Several years ago I joined Amnesty International as the very first technologist in a nearly new born Technology & Human Rights team. Today, our team has evolved into a dedicated program called Amnesty Tech, nearly 20 people strong, almost half of which are technologists.

Especially at the beginning, I would be frequently asked what a security researcher such as myself does at Amnesty International. Years later, I realized I never really explained that in details, and I never took the opportunity to tell what we collectively do now. Despite having thus far mostly operated out of the spotlights, I believe our work is remarkable and unique, so I figured I would use this newsletter to explain it.

At the moment, our program primarily splits between a team tackling emerging technologies (such as machine learning, facial recognition, as well as social media economics) and a team that instead focuses on digital security of Human Rights Defenders (HRDs). I will speak to the latter, as I primarily contribute to that.

This team consists of technologists currently based in Berlin, Tunis, Beirut, Dakar and Nairobi. Along with other researchers and advisors in our team, we try to tackle the growing threat of digital surveillance against HRDs through various means, primarily:

  1. Investigate, Expose and Disrupt Illegitimate Surveillance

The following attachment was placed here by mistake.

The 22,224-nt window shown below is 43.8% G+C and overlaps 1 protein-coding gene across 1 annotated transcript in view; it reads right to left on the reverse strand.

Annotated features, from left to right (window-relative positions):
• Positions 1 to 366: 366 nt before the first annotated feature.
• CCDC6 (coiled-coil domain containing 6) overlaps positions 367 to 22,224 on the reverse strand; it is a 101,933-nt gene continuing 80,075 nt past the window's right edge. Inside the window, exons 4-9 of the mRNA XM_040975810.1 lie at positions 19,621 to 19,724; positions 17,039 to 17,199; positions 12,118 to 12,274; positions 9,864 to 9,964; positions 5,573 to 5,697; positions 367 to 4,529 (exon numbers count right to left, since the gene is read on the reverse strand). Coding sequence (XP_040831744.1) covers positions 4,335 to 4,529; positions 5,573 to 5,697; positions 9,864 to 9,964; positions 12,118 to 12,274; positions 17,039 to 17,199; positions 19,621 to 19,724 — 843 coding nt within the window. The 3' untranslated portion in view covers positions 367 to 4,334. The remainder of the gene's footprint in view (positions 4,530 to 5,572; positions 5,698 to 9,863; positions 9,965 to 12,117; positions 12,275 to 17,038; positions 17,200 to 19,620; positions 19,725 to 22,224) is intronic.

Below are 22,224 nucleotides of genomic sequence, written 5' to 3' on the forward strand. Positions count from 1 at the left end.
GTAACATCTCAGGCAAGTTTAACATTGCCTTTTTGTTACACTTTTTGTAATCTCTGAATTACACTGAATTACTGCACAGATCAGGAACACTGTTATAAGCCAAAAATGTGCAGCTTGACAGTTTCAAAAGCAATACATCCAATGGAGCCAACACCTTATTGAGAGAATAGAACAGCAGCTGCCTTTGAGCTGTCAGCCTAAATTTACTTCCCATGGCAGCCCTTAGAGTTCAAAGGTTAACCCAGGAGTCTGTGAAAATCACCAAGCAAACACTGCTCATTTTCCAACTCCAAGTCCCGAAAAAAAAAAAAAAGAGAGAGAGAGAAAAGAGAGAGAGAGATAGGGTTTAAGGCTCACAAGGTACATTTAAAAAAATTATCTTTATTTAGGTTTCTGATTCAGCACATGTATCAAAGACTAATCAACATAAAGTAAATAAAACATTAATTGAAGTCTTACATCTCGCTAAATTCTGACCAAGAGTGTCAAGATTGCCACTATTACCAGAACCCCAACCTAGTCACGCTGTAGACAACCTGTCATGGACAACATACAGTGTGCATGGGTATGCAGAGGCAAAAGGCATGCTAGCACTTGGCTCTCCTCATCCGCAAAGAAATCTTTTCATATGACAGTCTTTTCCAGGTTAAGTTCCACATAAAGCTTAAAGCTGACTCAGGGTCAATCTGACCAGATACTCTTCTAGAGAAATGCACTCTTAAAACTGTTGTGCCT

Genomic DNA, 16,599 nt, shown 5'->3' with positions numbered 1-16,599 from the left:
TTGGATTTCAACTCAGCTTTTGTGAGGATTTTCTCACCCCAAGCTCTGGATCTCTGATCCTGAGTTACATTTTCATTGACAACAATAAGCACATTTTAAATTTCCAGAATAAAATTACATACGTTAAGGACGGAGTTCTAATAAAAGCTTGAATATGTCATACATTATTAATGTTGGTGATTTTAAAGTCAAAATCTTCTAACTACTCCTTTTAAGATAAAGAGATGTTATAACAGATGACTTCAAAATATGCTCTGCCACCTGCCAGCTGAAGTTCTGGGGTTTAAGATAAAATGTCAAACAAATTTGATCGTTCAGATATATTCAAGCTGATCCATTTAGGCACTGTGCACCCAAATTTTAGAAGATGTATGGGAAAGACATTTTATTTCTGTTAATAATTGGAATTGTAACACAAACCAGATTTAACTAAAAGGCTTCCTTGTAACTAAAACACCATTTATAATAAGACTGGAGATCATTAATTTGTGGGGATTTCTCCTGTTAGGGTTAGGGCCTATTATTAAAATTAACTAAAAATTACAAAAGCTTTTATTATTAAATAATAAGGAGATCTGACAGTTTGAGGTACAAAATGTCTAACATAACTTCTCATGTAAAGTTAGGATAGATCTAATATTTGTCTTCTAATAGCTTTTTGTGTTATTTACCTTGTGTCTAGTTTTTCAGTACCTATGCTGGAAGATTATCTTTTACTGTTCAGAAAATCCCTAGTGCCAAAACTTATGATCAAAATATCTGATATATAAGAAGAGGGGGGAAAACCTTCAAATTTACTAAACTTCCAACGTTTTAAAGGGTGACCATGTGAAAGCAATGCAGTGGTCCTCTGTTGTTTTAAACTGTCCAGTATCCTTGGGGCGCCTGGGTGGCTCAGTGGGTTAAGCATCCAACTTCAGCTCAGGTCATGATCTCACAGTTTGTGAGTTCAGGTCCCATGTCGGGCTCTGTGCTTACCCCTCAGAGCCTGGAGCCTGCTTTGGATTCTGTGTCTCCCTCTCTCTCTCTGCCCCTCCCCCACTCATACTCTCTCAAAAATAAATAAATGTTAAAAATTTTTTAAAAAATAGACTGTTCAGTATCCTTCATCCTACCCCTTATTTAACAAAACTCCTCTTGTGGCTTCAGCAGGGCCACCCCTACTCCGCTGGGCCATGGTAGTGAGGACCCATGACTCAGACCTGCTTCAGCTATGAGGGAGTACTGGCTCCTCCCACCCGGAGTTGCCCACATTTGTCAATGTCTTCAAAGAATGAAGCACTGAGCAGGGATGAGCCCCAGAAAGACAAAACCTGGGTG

2. Build Networks and Mentor Human Rights Defenders
  3. Create Tools and Services to Support Individuals at Risk

Why Amnesty?

While a large human rights organization can be an heavy and slow machinery to work with, doing this work at Amnesty comes with some precious benefits. Firstly, we operate free from any governmental influences (oddly, an uncommon privilege). Secondly, we get to work outside of the schemes of “Digital Rights” or “Internet Freedom”, which I find by definition to be extremely insulating, and fundamentally Western. We work through the lense of “Human Rights”, in law and in principle, which is a lot more empowering, and speaks to a much wider audience. Lastly, and most importantly, we can count on many colleagues from all over the world who are connected and trusted by those communities we often find targeted with digital attacks. My colleagues’ such diverse set of skills, backgrounds, and locations, is a rare asset.

Now, let’s get into some more details.

Investigate, Expose and Disrupt Illegitimate Surveillance

The Berlin office hosts our Security Lab, of which I’m the Head. It’s a small team that conducts most of our technical investigation on digital surveillance against civil society. Here, we work closely with our colleagues from the offices around the world in order to support them in cases of emergency, and together discover and investigate threats affecting their respective regions. The majority of our technologists are talented trainers, community organizers, and researchers from the Global South.

Having technologists familiar with the language, the culture, as well as the relevant threats in their regions is instrumental for us to identify global trends, as well as to collectively develop proper technology and security education material pertinent for the local HRDs at risk. Many of the tools and guides available today tend to be very Western-centric, and are not necessarily as applicable in other regions. As a truly global team, we learn from each other and invest more effectively our time and resources.